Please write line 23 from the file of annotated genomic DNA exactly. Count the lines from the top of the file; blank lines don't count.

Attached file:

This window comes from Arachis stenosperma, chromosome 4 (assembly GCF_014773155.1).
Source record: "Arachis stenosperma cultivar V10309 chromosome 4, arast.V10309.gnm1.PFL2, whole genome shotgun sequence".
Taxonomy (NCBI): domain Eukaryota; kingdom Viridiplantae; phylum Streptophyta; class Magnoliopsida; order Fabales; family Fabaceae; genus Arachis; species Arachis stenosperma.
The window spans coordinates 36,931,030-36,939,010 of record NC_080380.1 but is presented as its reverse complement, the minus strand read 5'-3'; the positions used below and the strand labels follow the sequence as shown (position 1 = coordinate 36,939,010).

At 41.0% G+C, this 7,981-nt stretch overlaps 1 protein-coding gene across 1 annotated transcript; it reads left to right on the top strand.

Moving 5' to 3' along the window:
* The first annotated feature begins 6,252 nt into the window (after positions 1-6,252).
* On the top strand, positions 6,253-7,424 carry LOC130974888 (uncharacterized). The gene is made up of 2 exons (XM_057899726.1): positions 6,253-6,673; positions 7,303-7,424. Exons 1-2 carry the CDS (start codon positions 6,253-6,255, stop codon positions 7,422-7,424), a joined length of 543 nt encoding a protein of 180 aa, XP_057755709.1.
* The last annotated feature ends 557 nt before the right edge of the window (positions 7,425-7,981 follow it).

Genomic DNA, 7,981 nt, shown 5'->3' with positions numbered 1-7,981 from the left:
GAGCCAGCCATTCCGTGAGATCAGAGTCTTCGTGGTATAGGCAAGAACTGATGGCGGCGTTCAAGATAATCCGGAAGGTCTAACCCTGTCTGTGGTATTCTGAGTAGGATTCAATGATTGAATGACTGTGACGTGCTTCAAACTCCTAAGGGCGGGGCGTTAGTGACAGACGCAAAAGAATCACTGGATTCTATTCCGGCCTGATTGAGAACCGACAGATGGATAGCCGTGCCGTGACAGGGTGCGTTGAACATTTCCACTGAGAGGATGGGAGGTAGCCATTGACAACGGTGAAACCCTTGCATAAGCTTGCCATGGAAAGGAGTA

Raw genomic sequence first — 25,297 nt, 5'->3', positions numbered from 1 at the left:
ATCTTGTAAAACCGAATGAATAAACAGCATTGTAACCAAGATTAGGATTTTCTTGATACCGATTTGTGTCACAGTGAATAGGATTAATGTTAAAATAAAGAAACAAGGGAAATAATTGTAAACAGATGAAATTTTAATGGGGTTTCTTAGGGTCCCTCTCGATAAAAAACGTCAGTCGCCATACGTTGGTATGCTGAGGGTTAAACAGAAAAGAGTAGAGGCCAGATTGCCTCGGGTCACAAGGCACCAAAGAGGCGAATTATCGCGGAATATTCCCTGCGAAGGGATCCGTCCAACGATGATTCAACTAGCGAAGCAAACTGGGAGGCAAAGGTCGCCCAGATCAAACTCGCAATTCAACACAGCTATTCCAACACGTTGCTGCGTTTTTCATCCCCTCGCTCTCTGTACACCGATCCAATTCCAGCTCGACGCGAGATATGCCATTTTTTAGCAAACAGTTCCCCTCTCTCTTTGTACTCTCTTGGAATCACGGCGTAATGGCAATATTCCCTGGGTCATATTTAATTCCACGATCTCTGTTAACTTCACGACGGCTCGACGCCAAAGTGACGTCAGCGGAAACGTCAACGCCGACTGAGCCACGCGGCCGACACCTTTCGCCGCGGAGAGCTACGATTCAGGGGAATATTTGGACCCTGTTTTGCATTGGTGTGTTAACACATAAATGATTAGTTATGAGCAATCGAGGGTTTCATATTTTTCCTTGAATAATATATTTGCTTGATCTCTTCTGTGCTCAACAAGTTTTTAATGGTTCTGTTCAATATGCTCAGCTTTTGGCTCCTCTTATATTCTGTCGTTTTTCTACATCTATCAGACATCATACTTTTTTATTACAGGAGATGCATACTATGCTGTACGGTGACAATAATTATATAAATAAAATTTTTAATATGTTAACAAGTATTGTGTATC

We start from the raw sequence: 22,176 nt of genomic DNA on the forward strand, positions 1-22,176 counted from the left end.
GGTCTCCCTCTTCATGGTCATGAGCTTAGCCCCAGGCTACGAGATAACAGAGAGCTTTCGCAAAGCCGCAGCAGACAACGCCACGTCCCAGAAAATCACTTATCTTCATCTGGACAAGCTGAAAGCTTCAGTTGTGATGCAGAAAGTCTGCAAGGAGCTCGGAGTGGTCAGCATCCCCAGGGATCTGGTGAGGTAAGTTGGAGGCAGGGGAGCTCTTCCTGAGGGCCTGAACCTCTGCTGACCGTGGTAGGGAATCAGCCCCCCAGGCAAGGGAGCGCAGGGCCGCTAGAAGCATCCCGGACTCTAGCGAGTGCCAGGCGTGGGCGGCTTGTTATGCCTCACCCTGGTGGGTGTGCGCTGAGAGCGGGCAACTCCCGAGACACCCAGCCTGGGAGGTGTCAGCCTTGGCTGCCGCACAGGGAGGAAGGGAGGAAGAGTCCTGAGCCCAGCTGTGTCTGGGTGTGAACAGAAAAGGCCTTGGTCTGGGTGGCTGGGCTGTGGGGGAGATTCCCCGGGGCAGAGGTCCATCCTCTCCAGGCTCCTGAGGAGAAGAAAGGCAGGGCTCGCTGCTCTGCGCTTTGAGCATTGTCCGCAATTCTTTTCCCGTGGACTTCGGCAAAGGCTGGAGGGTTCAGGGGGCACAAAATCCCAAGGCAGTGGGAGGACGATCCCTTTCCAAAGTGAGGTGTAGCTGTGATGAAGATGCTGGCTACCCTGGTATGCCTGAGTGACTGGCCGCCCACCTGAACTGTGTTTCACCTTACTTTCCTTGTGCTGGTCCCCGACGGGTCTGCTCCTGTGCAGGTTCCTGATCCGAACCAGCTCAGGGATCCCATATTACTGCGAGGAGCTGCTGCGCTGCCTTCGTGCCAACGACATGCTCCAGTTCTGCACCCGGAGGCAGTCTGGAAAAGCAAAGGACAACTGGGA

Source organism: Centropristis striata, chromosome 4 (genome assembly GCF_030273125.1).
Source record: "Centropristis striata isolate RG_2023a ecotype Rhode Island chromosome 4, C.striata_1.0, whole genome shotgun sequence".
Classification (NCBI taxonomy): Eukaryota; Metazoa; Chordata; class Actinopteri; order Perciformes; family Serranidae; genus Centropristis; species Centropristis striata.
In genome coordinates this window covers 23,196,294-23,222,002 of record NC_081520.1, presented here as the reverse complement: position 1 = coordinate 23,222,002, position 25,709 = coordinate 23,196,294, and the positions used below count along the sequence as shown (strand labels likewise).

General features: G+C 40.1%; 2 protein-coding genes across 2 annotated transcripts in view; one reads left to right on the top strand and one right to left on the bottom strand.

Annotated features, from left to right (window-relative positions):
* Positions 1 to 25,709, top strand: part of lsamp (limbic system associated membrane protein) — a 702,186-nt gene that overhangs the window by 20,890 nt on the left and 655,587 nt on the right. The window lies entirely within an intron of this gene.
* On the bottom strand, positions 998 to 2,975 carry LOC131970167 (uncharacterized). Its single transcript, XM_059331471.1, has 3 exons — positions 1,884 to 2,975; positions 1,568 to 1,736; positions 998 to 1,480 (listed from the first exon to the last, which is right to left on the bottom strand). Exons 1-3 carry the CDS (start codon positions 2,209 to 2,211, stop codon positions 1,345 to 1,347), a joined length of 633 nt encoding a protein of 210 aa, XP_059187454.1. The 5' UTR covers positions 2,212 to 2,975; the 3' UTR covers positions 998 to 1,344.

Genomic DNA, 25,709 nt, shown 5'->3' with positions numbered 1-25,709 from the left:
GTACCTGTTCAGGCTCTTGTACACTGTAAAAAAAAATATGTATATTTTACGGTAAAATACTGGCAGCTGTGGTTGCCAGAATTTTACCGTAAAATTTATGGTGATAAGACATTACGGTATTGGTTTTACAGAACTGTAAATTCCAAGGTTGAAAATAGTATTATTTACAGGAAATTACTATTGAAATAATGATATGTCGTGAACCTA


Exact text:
* On the bottom strand, positions 998 to 2,975 carry LOC131970167 (uncharacterized). Its single transcript, XM_059331471.1, has 3 exons — positions 1,884 to 2,975; positions 1,568 to 1,736; positions 998 to 1,480 (listed from the first exon to the last, which is right to left on the bottom strand). Exons 1-3 carry the CDS (start codon positions 2,209 to 2,211, stop codon positions 1,345 to 1,347), a joined length of 633 nt encoding a protein of 210 aa, XP_059187454.1. The 5' UTR covers positions 2,212 to 2,975; the 3' UTR covers positions 998 to 1,344.